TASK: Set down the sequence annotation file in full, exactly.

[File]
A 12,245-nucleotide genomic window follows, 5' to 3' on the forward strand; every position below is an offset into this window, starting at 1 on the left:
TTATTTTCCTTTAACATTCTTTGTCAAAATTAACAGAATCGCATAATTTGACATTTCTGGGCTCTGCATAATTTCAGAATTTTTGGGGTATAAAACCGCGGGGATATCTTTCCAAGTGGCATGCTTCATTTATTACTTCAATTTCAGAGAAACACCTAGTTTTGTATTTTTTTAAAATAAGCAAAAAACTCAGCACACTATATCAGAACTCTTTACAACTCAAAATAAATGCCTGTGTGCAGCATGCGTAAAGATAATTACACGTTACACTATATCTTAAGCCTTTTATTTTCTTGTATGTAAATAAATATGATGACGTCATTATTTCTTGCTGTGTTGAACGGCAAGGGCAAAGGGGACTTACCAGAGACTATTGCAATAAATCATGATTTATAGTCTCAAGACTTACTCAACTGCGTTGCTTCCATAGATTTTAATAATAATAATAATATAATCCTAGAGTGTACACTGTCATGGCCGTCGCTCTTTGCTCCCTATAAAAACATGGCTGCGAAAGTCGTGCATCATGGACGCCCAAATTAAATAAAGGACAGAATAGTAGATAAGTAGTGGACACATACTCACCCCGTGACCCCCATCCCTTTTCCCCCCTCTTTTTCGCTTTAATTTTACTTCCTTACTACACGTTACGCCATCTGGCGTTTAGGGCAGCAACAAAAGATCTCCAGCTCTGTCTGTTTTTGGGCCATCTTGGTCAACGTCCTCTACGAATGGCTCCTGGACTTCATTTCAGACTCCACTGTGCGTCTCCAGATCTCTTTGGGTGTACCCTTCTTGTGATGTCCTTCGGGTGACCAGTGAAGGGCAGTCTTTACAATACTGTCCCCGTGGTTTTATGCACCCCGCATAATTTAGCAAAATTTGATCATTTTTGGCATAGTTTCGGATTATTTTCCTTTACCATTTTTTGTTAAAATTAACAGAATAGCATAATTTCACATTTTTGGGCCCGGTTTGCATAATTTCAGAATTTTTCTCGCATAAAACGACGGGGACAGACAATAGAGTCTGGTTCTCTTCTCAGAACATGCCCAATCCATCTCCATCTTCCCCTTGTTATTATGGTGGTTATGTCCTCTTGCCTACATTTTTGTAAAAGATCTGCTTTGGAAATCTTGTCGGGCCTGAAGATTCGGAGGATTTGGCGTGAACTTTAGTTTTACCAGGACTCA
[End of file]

A 12,245-nucleotide genomic window follows, 5' to 3' on the forward strand; every position below is an offset into this window, starting at 1 on the left:
TTATTTTCCTTTAACATTCTTTGTCAAAATTAACAGAATCGCATAATTTGACATTTCTGGGCTCTGCATAATTTCAGAATTTTTGGGGTATAAAACCGCGGGGATATCTTTCCAAGTGGCATGCTTCATTTATTACTTCAATTTCAGAGAAACACCTAGTTTTGTATTTTTTTAAAATAAGCAAAAAACTCAGCACACTATATCAGAACTCTTTACAACTCAAAATAAATGCCTGTGTGCAGCATGCGTAAAGATAATTACACGTTACACTATATCTTAAGCCTTTTATTTTCTTGTATGTAAATAAATATGATGACGTCATTATTTCTTGCTGTGTTGAACGGCAAGGGCAAAGGGGACTTACCAGAGACTATTGCAATAAATCATGATTTATAGTCTCAAGACTTACTCAACTGCGTTGCTTCCATAGATTTTAATAATAATAATAATATAATCCTAGAGTGTACACTGTCATGGCCGTCGCTCTTTGCTCCCTATAAAAACATGGCTGCGAAAGTCGTGCATCATGGACGCCCAAATTAAATAAAGGACAGAATAGTAGATAAGTAGTGGACACATACTCACCCCGTGACCCCCATCCCTTTTCCCCCCTCTTTTTCGCTTTAATTTTACTTCCTTACTACACGTTACGCCATCTGGCGTTTAGGGCAGCAACAAAAGATCTCCAGCTCTGTCTGTTTTTGGGCCATCTTGGTCAACGTCCTCTACGAATGGCTCCTGGACTTCATTTCAGACTCCACTGTGCGTCTCCAGATCTCTTTGGGTGTACCCTTCTTGTGATGTCCTTCGGGTGACCAGTGAAGGGCAGTCTTTACAATACTGTCCCCGTGGTTTTATGCACCCCGCATAATTTAGCAAAATTTGATCATTTTTGGCATAGTTTCGGATTATTTTCCTTTACCATTTTTTGTTAAAATTAACAGAATAGCATAATTTCACATTTTTGGGCCCGGTTTGCATAATTTCAGAATTTTTCTCGCATAAAACGACGGGGACAGACAATAGAGTCTGGTTCTCTTCTCAGAACATGCCCAATCCATCTCCATCTTCCCCTTGTTATTATGGTGGTTATGTCCTCTTGCCTACATTTTTGTAAAAGATCTGCTTTGGAAATCTTGTCGGGCCTGAAGATTCGGAGGATTTGGCGTGAACTTTAGTTTTACCAGGACTCA